During the Second World War, Royal Canadian Air Force squadrons flew many types of aircraft in a variety of roles. Looking over this history, it is worth noting that no Canadian squadron operated in the medium-bomber role closely identified with tactical bombing. The greater part of RCAF personnel operating overseas in Mitchell medium bombers did so as members of Royal Air Force squadrons.
First flown in August 1940, the North American B-25 Mitchell was made famous by the United States Army Air Force Doolittle Raid on Japan in April 1942. Even today this type of aircraft lives on as a star in the 1970 satirical war film Catch-22. The B-25 had a maximum speed of 290 miles per hour and carried some 4,000 pounds of bombs. Almost 11,000 of the type were built. Of these, 910 were diverted to the RAF under the Lend-Lease program. Many of these aircraft never crossed the Atlantic, being retained at No. 111 Operational Training Unit (OTU) in Nassau or diverted to No. 5 OTU at Boundary Bay, B.C. In both schools, the type was used to introduce pilots to a tricycle undercarriage before graduating to heavier Liberator bombers.
The USAAF began operating Mitchells in North Africa late in 1942. In a relatively informal theatre of war, Commonwealth personnel, including several RCAF crewmen, were loaned freely to American units. USAAF crews, unfamiliar with RAF signals procedures, welcomed Canadian radio operators to avoid “friendly fire” incidents with British anti-aircraft gunners.
Among these was Pilot Officer Forbes Robertson of Saskatoon. He went overseas as a wireless air gunner in October 1941, and had further training in Britain and Egypt before being attached to the 12th United States Medium Bombardment Group in December 1942. Robertson flew at least 22 missions with that formation and was awarded the American Air Medal before losing his life on April 29, 1943. He was aboard a bomber returning from a sortie which still had a live bomb on board. Upon landing, the weapon fell off and exploded.
Flying Officer Leonard Kelly of Ottawa was another wireless air gunner attached to the same group. He had joined it early in 1943, and was reported missing with an American Mitchell crew on Aug. 5, 1943. The aircraft, which had been detailed to bomb Adrano, south of Mount Etna in Sicily, was shot down by anti-aircraft fire.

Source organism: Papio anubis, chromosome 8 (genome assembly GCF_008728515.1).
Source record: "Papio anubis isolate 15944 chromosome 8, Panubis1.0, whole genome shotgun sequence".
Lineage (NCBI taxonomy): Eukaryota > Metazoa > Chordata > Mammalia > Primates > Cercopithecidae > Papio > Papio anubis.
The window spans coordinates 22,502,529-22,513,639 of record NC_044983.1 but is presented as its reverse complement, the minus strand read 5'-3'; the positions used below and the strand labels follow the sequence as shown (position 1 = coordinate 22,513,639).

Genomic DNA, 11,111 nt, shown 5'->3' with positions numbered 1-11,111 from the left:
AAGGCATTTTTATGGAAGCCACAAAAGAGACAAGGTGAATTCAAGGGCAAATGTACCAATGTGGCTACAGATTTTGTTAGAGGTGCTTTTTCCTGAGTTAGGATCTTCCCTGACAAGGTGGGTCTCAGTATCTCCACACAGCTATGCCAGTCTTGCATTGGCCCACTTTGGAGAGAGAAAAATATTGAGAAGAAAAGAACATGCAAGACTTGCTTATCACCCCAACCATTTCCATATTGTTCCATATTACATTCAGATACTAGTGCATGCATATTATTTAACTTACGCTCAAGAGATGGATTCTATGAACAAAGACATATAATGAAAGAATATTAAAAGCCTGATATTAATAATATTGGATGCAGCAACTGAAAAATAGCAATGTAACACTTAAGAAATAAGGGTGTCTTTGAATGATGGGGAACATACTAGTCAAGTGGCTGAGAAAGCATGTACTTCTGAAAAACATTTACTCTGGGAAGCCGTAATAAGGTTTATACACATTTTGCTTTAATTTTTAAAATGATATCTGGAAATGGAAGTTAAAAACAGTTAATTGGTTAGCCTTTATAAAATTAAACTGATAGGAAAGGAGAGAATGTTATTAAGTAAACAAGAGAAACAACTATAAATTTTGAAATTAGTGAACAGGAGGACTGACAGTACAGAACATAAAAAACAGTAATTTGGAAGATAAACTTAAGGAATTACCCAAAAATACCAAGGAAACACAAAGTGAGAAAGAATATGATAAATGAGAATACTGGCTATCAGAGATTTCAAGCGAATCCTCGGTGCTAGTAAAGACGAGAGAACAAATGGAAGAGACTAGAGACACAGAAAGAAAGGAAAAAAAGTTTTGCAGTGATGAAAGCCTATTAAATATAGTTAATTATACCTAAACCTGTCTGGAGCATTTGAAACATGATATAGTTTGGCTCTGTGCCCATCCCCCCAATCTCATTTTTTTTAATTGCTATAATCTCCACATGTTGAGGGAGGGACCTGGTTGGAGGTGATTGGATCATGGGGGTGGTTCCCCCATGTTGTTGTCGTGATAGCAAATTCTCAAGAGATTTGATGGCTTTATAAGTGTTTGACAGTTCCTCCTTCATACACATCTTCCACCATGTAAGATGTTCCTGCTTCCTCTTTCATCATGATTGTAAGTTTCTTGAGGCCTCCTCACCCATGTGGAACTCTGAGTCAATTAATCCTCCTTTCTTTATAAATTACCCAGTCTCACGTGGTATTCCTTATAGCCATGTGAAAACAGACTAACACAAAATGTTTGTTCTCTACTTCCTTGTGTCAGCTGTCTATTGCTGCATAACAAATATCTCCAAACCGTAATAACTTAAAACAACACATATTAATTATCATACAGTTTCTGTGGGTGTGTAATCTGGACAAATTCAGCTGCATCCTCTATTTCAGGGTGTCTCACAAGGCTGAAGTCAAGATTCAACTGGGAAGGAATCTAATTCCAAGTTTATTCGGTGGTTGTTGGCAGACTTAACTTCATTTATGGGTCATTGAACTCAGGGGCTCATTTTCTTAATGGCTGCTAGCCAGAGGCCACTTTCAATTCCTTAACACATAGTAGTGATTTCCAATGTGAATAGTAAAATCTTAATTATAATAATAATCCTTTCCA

The largest number of RCAF aircrew to fly in Mitchells served in RAF medium bombers in Britain. Four squadrons—Nos. 98, 180, 226 and 320—operated in the Second Tactical Air Force as No. 139 Wing. Before D-Day in June 1944 they attacked flying bomb sites, rail yards and supply depots in France and Belgium; after D-Day their target lists were extended to road junctions and bridges. Operating at 10,000 feet and below, their principal enemy was flak which took down bombers almost randomly. The Luftwaffe spent little time on countering well-escorted Mitchells. Two exceptions were on Sept. 21, 1943, and Sept. 25, 1944. On each occasion, FW.190s shot down two Mitchells of No. 98 Sqdn. Warrant Officer Harry Bowmaster, a wireless air gunner from Calgary, survived the latter action as a prisoner of war.
From December 1943 to November 1944, No. 139 Wing was commanded by Group Captain Clarence R. Dunlap, RCAF. His appointment was questioned by some RAF officers who felt that as the RCAF had no medium-bomber squadrons, it was inappropriate for such a formation to be headed by a Canadian. Such talk raised the hackles of Air Marshal Harold Edwards who was fiercely nationalistic. Dunlap had recently commanded No. 331 Wing in North Africa; that should be enough. As it was, Air Marshal Sir Basil Embry, commanding No. 2 Group, which included No. 139 Wing, agreed with the appointment. Dunlap eventually completed 35 sorties with the Mitchell wing.
The road to a Mitchell squadron usually led through No. 13 OTU at Bicester, England. Many of the RCAF personnel passing through had already met while attending No. 34 OTU at Pennfield Ridge, N.B. Pilots at No. 13 OTU normally received about three hours of dual instruction on Mitchells, followed by 27 hours flying in sole control; about a third of this consisted of formation flying. Navigators logged about the same hours or a bit more. Many also took courses in airfield defence, learning how to use rifles and Sten guns in the event of having to defend a continental airfield; No. 139 Wing was based in Belgium from November 1944 onwards.
Trainees also learned field craft, in case they were shot down behind enemy lines. A common event was an evasion exercise whereby dozens of aircrew were taken to remote areas, dropped off, and told to “evade capture” while being hunted by British Home Guard and police.